Kylie Vincent is Professor of Inorganic Chemistry at the University of Oxford and a cofounder and Non-Executive Director of the University of Oxford spinout company HydRegen. HydRegen had three employees by the end of 2021 and is set to grow during 2022. The company aims to develop cleaner ways of applying biocatalysis in the manufacture of chemicals, thereby cleaning up chemical production of . The company is at an R&D stage, with second round investment funding, and is engaging with end users by sending out demo samples of biocatalysts to potential industrial partners.
What is your background? What made you decide to get involved in supporting entrepreneurs?
I didn’t expect to become a founder or entrepreneur. My background is chemistry and I’ve also had an interest in the interface between chemistry and biological processes. I started my research group by studying the fundamental aspects of hydrogen in biology. I didn’t expect to take any research ideas to market but I benefited from earlier insights, gained through the entrepreneurship and intellectual property courses I’d attended during my post-doctoral research. When the research group accidentally encountered an area of work that was beneficial for biotechnology, we were well placed to work with OUI to protect the IP of the research findings and consider funding for research commercialisation.
What is your definition of entrepreneurship?
My stance is informed by my academic background. For academics, entrepreneurship is about spotting how research findings can offer benefits to society and generate new avenues for industry.
How and when did you know your idea was good enough to develop it?
Quite early on in the process because we spotted the potential for the research before we got the science to work. We knew the science and research would have benefits for biotechnology. We didn’t know how it would be employed, or how industry could make use of the findings, but we recognised that there would be potential applications. This is the case for a lot of commercialised academic research – it can take a while to understand the benefits of the research and identify potential applications in society and industry. It took many conversations with industrial partners over 5+ years to realise how the research could respond to challenges in chemical manufacturing. I would advise academic researchers to have many conversations with colleagues in industry to identify the niche or gap that may be filled by the academic research. This process is different from traditional academic research since the information from scientific literature is not as relevant as targeted conversations with industry and people in the manufacturing sector.
What would you say are the top 3 skills that needed to be a successful entrepreneur? Why?
This question is probably quite difficult for entrepreneurs and founders with academic backgrounds. From my experience, I’d suggest: 1) be focused and target-orientated. Academics and researchers often want to pursue exciting research ideas but you need to be more focused as an entrepreneur which requires target-driven research; 2) be flexible – Academics and researchers should be flexible and be prepared to change directions as they identify market niches. 3) be people-focused. Academics should also be able to work with a range of people and be equipped to build a diverse team with the range of skills needed to tackle major challenges in creative ways.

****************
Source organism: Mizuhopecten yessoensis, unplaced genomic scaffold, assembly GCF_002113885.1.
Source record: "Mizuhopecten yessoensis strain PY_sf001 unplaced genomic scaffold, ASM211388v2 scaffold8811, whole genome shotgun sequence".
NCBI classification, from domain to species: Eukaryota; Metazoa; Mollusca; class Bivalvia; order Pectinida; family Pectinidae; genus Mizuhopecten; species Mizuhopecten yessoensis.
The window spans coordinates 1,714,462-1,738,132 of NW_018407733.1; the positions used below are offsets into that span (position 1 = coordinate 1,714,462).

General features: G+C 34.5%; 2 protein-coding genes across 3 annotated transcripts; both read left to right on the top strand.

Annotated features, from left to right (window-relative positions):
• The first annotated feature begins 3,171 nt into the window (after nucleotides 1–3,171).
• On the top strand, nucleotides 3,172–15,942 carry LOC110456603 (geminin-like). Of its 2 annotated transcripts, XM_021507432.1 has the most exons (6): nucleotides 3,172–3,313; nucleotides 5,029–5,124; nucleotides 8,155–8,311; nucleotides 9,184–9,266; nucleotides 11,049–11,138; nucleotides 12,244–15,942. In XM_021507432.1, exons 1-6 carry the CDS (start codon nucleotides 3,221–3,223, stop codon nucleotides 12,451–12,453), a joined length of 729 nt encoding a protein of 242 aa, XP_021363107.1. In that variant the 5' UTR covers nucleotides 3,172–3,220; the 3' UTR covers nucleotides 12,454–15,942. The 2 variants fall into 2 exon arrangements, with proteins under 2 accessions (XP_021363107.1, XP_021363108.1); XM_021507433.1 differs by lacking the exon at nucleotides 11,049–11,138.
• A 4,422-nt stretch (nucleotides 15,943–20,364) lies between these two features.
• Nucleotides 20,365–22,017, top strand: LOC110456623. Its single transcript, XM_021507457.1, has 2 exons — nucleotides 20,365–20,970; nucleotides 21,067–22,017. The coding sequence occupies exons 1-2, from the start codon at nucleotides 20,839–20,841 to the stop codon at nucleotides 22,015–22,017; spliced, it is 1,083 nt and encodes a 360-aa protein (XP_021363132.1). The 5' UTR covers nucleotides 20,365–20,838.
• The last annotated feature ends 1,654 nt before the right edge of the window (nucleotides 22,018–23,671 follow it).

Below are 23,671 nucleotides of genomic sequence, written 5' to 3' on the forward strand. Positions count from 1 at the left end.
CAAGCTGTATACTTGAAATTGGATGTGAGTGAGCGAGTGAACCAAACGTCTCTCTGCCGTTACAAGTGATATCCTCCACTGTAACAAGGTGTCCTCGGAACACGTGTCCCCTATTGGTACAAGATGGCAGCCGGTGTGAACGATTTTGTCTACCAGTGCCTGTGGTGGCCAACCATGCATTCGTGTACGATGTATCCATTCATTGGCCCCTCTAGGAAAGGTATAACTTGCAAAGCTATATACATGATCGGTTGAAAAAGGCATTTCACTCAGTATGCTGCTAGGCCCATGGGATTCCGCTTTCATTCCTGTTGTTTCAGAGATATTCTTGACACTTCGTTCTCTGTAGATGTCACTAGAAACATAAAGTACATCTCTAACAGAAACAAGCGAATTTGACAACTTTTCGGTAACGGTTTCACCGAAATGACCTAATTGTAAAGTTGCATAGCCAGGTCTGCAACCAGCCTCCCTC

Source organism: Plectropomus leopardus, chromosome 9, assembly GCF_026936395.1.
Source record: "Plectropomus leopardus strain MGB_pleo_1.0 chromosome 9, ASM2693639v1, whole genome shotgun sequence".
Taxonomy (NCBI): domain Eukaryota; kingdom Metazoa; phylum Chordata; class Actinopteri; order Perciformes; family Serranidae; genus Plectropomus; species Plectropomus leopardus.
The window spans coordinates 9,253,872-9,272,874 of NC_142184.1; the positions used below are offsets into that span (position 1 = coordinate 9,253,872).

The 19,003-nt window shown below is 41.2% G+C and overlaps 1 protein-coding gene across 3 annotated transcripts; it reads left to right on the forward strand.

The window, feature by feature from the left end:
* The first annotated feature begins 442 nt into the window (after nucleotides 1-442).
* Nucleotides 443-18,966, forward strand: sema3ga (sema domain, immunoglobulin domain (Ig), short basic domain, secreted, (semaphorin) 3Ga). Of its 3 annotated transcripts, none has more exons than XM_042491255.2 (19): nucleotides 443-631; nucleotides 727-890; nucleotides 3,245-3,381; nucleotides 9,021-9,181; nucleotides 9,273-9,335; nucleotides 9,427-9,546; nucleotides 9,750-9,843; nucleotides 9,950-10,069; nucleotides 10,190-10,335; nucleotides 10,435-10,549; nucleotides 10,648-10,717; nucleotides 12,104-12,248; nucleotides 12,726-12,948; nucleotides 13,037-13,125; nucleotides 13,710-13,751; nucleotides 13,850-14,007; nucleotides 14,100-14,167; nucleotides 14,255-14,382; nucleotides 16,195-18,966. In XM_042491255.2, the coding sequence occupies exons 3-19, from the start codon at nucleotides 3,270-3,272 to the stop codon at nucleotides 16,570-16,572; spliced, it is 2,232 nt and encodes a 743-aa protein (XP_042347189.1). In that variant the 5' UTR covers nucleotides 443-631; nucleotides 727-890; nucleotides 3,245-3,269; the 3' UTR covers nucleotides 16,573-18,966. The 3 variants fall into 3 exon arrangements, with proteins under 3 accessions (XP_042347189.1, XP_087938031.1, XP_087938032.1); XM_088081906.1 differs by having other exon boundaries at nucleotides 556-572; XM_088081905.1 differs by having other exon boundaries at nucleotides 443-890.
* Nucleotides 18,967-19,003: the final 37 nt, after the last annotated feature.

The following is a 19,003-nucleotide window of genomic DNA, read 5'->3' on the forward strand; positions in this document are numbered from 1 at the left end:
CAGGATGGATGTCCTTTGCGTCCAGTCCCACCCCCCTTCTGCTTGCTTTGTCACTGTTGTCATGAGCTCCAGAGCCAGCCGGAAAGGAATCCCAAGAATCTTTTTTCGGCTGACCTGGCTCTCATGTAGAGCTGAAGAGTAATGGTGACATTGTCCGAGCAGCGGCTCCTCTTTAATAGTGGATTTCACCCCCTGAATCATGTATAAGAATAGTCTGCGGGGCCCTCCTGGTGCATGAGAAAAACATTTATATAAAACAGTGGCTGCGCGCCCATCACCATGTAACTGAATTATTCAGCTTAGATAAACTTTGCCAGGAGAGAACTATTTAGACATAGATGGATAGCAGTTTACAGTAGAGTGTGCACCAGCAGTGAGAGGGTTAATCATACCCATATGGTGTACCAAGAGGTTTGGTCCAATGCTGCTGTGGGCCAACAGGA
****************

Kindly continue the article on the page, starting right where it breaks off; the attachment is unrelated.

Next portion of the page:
What is your favourite part of being an entrepreneur?
I’d say seeing a research finding from the lab go forward towards application. It’s a wonderful feeling to see colleagues and professionals, who aren’t scientists themselves, be excited about science and recognise the broader implications of our research and its potential impact on sustainable manufacturing.
What has been your most satisfying or successful moment in business?
It’s early days for our business venture but I think the most satisfying moment so far would be seeing how potential end users of our technology are excited about the science behind our research alongside our research’s commercial value.
What would you say have been some of your mistakes, failures or lessons learned as an entrepreneur?
I think we have had many points where we could have spun-out of the university at an earlier stage but it’s difficult to assess the timings of these ventures. We took ‘slow way’ by beginning as a translation project within the university context. This was great because it allowed us to de-risk our technology before seeking investor funding. However, translation projects can have disadvantages since the research, in this university context, gets published because the graduate students and Post-Docs need publications as part of their work within the group. This means that know-how is shared, rather than kept as commercial secrets. These drawbacks aren’t necessarily mistakes. However, as a researcher, it highlights the importance of evaluating your options and making choices which have benefits for you and your venture.